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United States Department of Agriculture

Agricultural Research Service

Title: Heat Detection Systems and Estrus Management

Author
item Geary, Thomas

Submitted to: Beef Improvement Federation Proceedings
Publication Type: Proceedings
Publication Acceptance Date: June 1, 1999
Publication Date: June 30, 1999
Citation: GEARY, T.W. HEAT DETECTION SYSTEMS AND ESTRUS MANAGEMENT. BEEF IMPROVEMENT FEDERATION PROCEEDINGS. 1999. p. 24-31.

Interpretive Summary: This paper is aimed at identifying and emphasizing the critical factors that contribute to a successful AI breeding season. Accurate and efficient heat detection is the first step toward achieving AI pregnancies. Electronic estrous detection is not necessary if producers will spend more time observing females for estrous behavior. Estrous synchronization improves our ability to detect cows and heifers in heat because it concentrates and increases the intensity and duration of their estrous behavior. Various heat detection aids can be helpful in improving our heat detection efficiency, but they need to be used in conjunction with visual observation of cows. Sorting cows into a separate pen that are identified as being in estrus as soon as they are identified allows other cows to express estrous behavior and increase the amount of attention producers can focus on the these new cows. New recommendations for AI include that cows be inseminated 8 to 12 hours after their initial observation of estrus. Any travel that is necessary for cows or heifers that are artificially inseminated should occur within the first 4 days following AI to prevent embryonic mortality. In conclusion, greater efficiency and accuracy in heat detection can increase conception and pregnancy rates to AI.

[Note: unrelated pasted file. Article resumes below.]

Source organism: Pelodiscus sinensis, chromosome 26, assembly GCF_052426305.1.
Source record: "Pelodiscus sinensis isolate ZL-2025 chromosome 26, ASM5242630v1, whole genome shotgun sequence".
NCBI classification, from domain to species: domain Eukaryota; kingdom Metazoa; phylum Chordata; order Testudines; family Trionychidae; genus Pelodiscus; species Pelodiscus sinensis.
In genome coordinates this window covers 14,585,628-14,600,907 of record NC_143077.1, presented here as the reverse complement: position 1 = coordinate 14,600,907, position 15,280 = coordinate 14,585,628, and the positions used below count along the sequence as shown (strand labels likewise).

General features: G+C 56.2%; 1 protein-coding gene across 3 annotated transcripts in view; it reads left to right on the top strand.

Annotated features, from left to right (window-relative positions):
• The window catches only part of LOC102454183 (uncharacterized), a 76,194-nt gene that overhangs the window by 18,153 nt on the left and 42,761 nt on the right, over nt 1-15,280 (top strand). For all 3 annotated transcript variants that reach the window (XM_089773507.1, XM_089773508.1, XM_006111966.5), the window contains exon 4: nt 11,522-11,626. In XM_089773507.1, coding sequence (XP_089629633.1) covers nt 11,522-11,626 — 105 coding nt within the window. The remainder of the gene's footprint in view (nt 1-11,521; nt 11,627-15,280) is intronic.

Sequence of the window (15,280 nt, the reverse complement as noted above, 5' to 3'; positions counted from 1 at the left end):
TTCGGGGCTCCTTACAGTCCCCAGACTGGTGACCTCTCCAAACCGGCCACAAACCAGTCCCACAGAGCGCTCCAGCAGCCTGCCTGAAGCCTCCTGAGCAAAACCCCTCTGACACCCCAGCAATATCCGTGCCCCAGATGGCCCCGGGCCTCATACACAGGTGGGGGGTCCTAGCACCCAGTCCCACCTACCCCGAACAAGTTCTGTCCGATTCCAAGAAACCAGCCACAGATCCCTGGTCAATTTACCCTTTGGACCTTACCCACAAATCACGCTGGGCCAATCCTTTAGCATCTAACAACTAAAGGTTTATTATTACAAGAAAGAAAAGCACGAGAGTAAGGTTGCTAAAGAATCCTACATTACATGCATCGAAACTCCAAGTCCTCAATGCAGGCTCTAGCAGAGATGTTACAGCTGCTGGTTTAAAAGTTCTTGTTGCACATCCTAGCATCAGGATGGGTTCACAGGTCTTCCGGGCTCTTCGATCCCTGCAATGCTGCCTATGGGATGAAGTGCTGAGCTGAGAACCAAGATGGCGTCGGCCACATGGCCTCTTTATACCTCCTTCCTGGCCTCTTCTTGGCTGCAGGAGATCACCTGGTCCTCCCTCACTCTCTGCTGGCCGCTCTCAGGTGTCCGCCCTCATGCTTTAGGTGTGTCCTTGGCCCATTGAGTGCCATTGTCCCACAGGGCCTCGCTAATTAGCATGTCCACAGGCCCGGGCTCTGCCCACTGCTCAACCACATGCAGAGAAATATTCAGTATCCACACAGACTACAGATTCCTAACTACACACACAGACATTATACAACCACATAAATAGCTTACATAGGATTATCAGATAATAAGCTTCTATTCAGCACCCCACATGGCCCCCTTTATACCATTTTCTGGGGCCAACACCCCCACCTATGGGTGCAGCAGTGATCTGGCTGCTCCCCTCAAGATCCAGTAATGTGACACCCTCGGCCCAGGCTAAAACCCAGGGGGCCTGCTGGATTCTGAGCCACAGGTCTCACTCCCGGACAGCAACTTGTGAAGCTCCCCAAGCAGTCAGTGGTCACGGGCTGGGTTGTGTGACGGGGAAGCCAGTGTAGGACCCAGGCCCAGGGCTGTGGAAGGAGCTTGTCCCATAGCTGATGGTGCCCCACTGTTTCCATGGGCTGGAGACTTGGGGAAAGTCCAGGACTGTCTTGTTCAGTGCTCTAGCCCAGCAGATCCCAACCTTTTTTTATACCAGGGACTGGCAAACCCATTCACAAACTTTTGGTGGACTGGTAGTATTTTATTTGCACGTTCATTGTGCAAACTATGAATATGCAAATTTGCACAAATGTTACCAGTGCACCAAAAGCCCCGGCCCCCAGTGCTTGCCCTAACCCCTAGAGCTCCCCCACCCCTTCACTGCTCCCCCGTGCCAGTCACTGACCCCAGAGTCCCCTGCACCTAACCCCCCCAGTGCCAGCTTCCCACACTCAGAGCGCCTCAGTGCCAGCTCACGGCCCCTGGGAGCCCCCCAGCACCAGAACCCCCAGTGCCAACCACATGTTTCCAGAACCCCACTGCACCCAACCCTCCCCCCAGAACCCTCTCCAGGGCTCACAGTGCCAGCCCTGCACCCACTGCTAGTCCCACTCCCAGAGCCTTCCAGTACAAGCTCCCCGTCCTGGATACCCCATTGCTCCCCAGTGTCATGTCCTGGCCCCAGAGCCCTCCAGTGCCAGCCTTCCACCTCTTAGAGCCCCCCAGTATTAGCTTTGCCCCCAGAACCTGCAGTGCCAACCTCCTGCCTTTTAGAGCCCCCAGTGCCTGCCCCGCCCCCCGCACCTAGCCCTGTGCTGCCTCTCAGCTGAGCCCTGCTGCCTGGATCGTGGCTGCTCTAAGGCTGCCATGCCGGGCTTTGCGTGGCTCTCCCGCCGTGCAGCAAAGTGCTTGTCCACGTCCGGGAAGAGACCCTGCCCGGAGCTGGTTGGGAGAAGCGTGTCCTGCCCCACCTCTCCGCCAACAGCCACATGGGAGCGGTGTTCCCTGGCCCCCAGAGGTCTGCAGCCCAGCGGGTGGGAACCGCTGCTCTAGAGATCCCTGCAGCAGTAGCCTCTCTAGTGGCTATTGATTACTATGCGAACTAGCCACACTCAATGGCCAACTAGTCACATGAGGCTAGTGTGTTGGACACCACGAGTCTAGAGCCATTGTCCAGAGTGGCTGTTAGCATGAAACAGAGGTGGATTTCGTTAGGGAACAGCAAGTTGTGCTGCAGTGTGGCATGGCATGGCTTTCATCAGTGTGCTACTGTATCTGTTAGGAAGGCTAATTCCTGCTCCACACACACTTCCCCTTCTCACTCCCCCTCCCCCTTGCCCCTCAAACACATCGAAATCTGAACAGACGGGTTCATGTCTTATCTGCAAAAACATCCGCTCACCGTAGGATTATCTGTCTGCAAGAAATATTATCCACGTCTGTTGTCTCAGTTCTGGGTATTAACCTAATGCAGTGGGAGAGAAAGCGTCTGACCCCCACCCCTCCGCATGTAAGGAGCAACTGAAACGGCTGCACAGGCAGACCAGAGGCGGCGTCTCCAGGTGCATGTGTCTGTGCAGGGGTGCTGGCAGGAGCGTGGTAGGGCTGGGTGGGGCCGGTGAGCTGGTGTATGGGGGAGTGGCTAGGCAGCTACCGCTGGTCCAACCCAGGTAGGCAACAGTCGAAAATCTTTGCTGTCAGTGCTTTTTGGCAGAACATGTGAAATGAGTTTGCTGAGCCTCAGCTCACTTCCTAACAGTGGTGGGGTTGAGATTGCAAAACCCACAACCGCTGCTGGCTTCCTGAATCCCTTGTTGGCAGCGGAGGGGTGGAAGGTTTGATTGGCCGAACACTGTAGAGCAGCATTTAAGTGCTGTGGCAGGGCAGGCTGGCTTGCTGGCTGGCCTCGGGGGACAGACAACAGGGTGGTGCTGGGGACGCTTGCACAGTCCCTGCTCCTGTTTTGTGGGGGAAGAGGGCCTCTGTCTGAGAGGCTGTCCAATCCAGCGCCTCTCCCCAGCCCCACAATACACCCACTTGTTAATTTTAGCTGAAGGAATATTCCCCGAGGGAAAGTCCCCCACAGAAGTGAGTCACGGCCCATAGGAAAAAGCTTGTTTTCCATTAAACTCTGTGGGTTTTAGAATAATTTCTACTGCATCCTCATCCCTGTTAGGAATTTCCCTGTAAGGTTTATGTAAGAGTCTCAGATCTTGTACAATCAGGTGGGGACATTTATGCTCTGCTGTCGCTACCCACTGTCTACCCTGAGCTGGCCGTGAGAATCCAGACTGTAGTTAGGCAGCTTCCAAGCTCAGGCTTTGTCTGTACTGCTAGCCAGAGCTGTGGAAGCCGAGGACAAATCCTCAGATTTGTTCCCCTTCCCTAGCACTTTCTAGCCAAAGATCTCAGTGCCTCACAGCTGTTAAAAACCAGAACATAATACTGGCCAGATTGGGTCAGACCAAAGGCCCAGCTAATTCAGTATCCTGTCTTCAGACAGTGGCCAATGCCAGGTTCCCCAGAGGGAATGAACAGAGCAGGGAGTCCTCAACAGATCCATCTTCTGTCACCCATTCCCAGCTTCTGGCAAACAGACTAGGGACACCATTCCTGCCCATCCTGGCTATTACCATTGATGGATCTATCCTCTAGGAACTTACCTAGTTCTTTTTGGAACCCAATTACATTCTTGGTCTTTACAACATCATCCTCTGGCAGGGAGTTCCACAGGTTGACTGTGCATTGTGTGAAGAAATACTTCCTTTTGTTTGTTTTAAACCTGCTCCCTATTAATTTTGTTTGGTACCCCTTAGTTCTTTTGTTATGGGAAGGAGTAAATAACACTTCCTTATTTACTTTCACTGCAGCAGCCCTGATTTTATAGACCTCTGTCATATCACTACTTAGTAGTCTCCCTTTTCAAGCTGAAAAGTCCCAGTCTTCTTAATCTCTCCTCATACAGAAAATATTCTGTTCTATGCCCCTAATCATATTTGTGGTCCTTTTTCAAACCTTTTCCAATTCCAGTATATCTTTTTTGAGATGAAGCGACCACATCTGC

Technical Abstract: This paper is aimed at identifying and emphasizing the critical factors that contribute to a successful AI breeding season. Accurate and efficient heat detection is the first step toward achieving AI pregnancies. Electronic estrous detection is not necessary if producers will spend more time observing females for estrous behavior. Estrous synchronization improves our ability to detect cows and heifers in heat because it concentrates and increases the intensity and duration of their estrous behavior. Various heat detection aids can be helpful in improving our heat detection efficiency, but they need to be used in conjunction with visual observation of cows. Sorting cows into a separate pen that are identified as being in estrus as soon as they are identified allows other cows to express estrous behavior and increase the amount of attention producers can focus on the these new cows. New recommendations for AI include that cows be inseminated 8 to 12 hours after their initial observation of estrus. Any travel that is necessary for cows or heifers that are artificially inseminated should occur within the first 4 days following AI to prevent embryonic mortality. In conclusion, greater efficiency and accuracy in heat detection can increase conception and pregnancy rates to AI.

Last Modified: 12/22/2014
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